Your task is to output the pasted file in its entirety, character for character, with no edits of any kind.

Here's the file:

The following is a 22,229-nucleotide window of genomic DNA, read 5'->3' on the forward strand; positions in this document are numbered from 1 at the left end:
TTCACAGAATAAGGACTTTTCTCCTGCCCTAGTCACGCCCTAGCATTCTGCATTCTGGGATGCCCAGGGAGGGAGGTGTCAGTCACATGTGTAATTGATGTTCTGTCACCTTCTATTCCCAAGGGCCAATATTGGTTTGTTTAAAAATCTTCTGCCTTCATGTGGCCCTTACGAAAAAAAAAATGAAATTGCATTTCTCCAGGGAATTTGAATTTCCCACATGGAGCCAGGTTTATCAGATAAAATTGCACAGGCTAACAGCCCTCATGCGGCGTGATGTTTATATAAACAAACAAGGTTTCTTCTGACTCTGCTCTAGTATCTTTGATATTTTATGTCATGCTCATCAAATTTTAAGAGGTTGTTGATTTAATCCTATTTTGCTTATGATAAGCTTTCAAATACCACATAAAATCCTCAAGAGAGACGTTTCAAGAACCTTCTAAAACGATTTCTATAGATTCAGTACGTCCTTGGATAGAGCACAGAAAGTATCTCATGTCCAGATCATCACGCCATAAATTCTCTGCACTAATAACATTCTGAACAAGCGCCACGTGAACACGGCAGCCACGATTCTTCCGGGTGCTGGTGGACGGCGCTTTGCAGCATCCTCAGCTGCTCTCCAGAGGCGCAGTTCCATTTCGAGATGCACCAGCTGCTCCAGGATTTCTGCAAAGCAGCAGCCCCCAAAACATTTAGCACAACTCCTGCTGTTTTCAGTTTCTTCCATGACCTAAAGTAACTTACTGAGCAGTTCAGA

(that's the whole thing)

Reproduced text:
The following is a 22,229-nucleotide window of genomic DNA, read 5'->3' on the forward strand; positions in this document are numbered from 1 at the left end:
TTCACAGAATAAGGACTTTTCTCCTGCCCTAGTCACGCCCTAGCATTCTGCATTCTGGGATGCCCAGGGAGGGAGGTGTCAGTCACATGTGTAATTGATGTTCTGTCACCTTCTATTCCCAAGGGCCAATATTGGTTTGTTTAAAAATCTTCTGCCTTCATGTGGCCCTTACGAAAAAAAAAATGAAATTGCATTTCTCCAGGGAATTTGAATTTCCCACATGGAGCCAGGTTTATCAGATAAAATTGCACAGGCTAACAGCCCTCATGCGGCGTGATGTTTATATAAACAAACAAGGTTTCTTCTGACTCTGCTCTAGTATCTTTGATATTTTATGTCATGCTCATCAAATTTTAAGAGGTTGTTGATTTAATCCTATTTTGCTTATGATAAGCTTTCAAATACCACATAAAATCCTCAAGAGAGACGTTTCAAGAACCTTCTAAAACGATTTCTATAGATTCAGTACGTCCTTGGATAGAGCACAGAAAGTATCTCATGTCCAGATCATCACGCCATAAATTCTCTGCACTAATAACATTCTGAACAAGCGCCACGTGAACACGGCAGCCACGATTCTTCCGGGTGCTGGTGGACGGCGCTTTGCAGCATCCTCAGCTGCTCTCCAGAGGCGCAGTTCCATTTCGAGATGCACCAGCTGCTCCAGGATTTCTGCAAAGCAGCAGCCCCCAAAACATTTAGCACAACTCCTGCTGTTTTCAGTTTCTTCCATGACCTAAAGTAACTTACTGAGCAGTTCAGA